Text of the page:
• Right to property

  • Right recompense

  • Right to education

  • Freedom from cruel treatment or sexual abuse of any kind.

  • Consent before a court being brought to Utah.

  • Consent before having his servitude transferred to someone else.

  • That their children would be free citizens.

Another aspect to consider was the fact that Brigham encouraged the saints to buy the children the local Indian tribes were selling to the Mexicans and to raise them as their own children. Brigham was literally a pioneer (not only in settling the west) but in stopping human sex trafficking, but we never see his critics give him credit for this.

From Daniel W Jones Stopping this [the Mexican] slave business helped to sour some of Worker’s band. They were in the habit of raiding on the Pahutes and low tribes, taking their children prisoners and selling them. Next year when they came up and camped on the Provo bench, they had some Indian children for sale. They offered them to the Mormons who declined buying. Arapine, Walker’s brother, became enraged saying that the Mormons had stopped the Mexicans from buying these children; that they had no right to do so, unless they bought them themselves. Several of us were present when he took one of these children by the heels and dashed its brains out on the hard ground, after which he threw the body towards us, telling us we had no hearts, or we would have bought it and saved its life.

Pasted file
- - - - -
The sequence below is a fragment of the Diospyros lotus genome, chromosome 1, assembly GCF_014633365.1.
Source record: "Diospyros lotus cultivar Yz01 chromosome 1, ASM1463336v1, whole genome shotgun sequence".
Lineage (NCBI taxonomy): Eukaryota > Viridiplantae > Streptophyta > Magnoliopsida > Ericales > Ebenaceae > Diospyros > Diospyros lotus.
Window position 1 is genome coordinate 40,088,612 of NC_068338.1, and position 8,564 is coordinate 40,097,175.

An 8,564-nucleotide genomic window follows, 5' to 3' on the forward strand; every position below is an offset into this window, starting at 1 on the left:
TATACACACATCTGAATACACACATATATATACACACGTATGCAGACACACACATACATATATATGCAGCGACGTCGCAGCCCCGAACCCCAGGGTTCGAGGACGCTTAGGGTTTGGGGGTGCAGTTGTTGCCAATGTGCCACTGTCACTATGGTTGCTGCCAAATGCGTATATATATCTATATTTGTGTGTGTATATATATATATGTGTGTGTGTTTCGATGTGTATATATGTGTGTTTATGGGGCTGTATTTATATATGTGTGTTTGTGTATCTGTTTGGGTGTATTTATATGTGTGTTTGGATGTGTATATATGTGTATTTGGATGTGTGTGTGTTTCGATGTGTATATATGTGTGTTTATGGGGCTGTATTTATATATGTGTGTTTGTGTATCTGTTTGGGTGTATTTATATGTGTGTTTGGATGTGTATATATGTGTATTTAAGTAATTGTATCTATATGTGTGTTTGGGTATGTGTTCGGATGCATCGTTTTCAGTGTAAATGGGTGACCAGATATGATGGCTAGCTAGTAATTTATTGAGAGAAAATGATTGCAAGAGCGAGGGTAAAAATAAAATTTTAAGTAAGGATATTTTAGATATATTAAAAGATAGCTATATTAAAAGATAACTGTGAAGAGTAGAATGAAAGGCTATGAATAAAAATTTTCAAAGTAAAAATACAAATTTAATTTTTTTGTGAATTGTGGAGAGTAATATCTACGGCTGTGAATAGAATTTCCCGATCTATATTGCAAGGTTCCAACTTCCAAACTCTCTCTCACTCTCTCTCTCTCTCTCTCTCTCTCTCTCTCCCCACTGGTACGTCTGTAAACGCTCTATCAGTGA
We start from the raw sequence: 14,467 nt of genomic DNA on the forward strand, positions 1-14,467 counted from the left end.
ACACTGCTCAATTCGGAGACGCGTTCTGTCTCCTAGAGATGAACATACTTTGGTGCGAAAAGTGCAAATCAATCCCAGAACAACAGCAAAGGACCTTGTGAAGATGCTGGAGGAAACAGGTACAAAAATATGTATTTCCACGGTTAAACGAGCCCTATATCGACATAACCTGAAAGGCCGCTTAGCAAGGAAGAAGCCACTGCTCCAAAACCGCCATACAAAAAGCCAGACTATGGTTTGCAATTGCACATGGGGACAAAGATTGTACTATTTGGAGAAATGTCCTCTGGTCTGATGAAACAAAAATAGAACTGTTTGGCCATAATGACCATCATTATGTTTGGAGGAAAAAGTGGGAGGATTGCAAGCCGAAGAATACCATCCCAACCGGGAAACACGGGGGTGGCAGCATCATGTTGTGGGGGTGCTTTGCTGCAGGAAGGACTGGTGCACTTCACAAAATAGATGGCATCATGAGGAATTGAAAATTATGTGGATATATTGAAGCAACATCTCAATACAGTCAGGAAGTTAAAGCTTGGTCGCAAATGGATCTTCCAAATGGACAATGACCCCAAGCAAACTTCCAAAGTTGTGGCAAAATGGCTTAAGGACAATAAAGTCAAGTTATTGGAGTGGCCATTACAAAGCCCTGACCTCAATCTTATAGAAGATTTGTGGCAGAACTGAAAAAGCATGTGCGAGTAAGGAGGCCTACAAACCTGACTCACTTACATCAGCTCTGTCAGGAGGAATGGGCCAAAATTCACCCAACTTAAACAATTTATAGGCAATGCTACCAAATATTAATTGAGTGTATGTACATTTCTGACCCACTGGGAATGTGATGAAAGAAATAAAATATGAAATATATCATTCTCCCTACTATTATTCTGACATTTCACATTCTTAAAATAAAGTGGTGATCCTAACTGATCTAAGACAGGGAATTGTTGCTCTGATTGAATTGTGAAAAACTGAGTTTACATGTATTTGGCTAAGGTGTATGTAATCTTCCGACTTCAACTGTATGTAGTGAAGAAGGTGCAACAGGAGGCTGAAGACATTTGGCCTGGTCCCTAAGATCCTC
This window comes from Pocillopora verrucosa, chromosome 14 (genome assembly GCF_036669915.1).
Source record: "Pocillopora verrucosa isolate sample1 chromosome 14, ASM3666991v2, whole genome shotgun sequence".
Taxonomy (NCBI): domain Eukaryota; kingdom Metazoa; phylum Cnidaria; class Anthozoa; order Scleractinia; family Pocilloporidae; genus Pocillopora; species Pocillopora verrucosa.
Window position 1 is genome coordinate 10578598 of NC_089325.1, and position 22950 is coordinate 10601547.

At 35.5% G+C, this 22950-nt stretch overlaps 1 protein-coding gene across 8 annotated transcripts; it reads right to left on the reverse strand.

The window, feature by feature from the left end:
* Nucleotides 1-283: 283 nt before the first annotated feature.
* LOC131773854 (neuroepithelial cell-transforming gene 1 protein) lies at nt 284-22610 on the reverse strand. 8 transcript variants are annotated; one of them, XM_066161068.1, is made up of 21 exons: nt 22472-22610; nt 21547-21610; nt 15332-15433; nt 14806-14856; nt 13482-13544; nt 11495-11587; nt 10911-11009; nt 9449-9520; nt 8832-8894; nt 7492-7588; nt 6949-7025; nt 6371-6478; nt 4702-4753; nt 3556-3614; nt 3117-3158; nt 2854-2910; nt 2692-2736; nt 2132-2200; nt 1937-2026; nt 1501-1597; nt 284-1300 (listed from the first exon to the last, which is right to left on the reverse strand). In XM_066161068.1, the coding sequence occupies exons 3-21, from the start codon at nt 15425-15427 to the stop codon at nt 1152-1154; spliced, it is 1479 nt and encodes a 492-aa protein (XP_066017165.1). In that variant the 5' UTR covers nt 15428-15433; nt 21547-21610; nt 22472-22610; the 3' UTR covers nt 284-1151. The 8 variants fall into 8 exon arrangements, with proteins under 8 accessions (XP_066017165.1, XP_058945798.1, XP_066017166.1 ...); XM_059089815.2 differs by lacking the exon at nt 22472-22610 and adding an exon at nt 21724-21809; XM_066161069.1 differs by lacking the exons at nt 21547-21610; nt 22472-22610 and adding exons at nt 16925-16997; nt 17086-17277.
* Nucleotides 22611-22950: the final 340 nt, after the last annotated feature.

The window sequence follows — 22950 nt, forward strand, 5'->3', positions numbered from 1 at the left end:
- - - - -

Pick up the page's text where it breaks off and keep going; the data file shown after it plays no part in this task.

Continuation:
Historian Leonard Arrington wrote about Brighams response to this barbarism. Brigham also sanctioned the adoption of Indian children into Mormon homes. Upset at the Indian practice of selling children into slavery in Mexico, Brigham found that the Indians resented his interference with their trade and then looked to the Mormons to pay for the children. So Brigham advised his people to “buy up the Lamanite children as fast as they could, and educate them, and teach them the Gospel, … and said that the Lord could not have devised a better plan than to have put us where we were in order to accomplish that thing...Some of the known fifty to sixty Indian children raised in Mormon homes became acculturated to white Mormon ways and intermarried into the society, while others either died or never were comfortable in either white or Indian society.